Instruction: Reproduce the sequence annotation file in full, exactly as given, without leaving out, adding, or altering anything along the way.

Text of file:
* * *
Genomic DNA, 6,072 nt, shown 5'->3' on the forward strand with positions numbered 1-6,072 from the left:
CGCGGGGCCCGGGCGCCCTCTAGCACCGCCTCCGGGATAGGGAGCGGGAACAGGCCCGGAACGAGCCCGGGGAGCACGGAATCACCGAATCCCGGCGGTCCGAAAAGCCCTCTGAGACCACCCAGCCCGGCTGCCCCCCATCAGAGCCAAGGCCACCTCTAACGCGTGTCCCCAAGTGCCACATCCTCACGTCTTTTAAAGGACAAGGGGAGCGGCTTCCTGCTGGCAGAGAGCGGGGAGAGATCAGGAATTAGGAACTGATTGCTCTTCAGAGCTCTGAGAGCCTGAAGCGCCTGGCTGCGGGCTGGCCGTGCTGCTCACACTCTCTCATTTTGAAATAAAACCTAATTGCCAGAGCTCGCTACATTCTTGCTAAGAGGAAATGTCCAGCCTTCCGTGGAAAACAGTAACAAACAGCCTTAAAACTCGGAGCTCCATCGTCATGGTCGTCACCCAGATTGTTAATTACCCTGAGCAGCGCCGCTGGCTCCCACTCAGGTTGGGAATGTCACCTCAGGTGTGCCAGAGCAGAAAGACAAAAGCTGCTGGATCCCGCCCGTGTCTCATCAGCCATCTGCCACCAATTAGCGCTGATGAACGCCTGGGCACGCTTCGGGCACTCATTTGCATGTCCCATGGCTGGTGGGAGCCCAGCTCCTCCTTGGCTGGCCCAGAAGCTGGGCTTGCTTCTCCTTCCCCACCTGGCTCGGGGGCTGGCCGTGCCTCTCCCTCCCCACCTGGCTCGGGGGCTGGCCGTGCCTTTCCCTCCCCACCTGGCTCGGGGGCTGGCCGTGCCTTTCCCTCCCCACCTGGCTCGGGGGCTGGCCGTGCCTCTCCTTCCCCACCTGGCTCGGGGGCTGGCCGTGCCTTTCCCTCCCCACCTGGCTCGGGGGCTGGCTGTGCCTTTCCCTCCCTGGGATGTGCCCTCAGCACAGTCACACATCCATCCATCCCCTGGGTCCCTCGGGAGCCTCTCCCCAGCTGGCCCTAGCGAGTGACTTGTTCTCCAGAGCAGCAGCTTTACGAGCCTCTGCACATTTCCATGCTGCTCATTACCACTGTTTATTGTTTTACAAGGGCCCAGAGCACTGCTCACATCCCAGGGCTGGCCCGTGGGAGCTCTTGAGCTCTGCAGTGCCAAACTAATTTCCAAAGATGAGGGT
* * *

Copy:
Genomic DNA, 6,072 nt, shown 5'->3' on the forward strand with positions numbered 1-6,072 from the left:
CGCGGGGCCCGGGCGCCCTCTAGCACCGCCTCCGGGATAGGGAGCGGGAACAGGCCCGGAACGAGCCCGGGGAGCACGGAATCACCGAATCCCGGCGGTCCGAAAAGCCCTCTGAGACCACCCAGCCCGGCTGCCCCCCATCAGAGCCAAGGCCACCTCTAACGCGTGTCCCCAAGTGCCACATCCTCACGTCTTTTAAAGGACAAGGGGAGCGGCTTCCTGCTGGCAGAGAGCGGGGAGAGATCAGGAATTAGGAACTGATTGCTCTTCAGAGCTCTGAGAGCCTGAAGCGCCTGGCTGCGGGCTGGCCGTGCTGCTCACACTCTCTCATTTTGAAATAAAACCTAATTGCCAGAGCTCGCTACATTCTTGCTAAGAGGAAATGTCCAGCCTTCCGTGGAAAACAGTAACAAACAGCCTTAAAACTCGGAGCTCCATCGTCATGGTCGTCACCCAGATTGTTAATTACCCTGAGCAGCGCCGCTGGCTCCCACTCAGGTTGGGAATGTCACCTCAGGTGTGCCAGAGCAGAAAGACAAAAGCTGCTGGATCCCGCCCGTGTCTCATCAGCCATCTGCCACCAATTAGCGCTGATGAACGCCTGGGCACGCTTCGGGCACTCATTTGCATGTCCCATGGCTGGTGGGAGCCCAGCTCCTCCTTGGCTGGCCCAGAAGCTGGGCTTGCTTCTCCTTCCCCACCTGGCTCGGGGGCTGGCCGTGCCTCTCCCTCCCCACCTGGCTCGGGGGCTGGCCGTGCCTTTCCCTCCCCACCTGGCTCGGGGGCTGGCCGTGCCTTTCCCTCCCCACCTGGCTCGGGGGCTGGCCGTGCCTCTCCTTCCCCACCTGGCTCGGGGGCTGGCCGTGCCTTTCCCTCCCCACCTGGCTCGGGGGCTGGCTGTGCCTTTCCCTCCCTGGGATGTGCCCTCAGCACAGTCACACATCCATCCATCCCCTGGGTCCCTCGGGAGCCTCTCCCCAGCTGGCCCTAGCGAGTGACTTGTTCTCCAGAGCAGCAGCTTTACGAGCCTCTGCACATTTCCATGCTGCTCATTACCACTGTTTATTGTTTTACAAGGGCCCAGAGCACTGCTCACATCCCAGGGCTGGCCCGTGGGAGCTCTTGAGCTCTGCAGTGCCAAACTAATTTCCAAAGATGAGGGT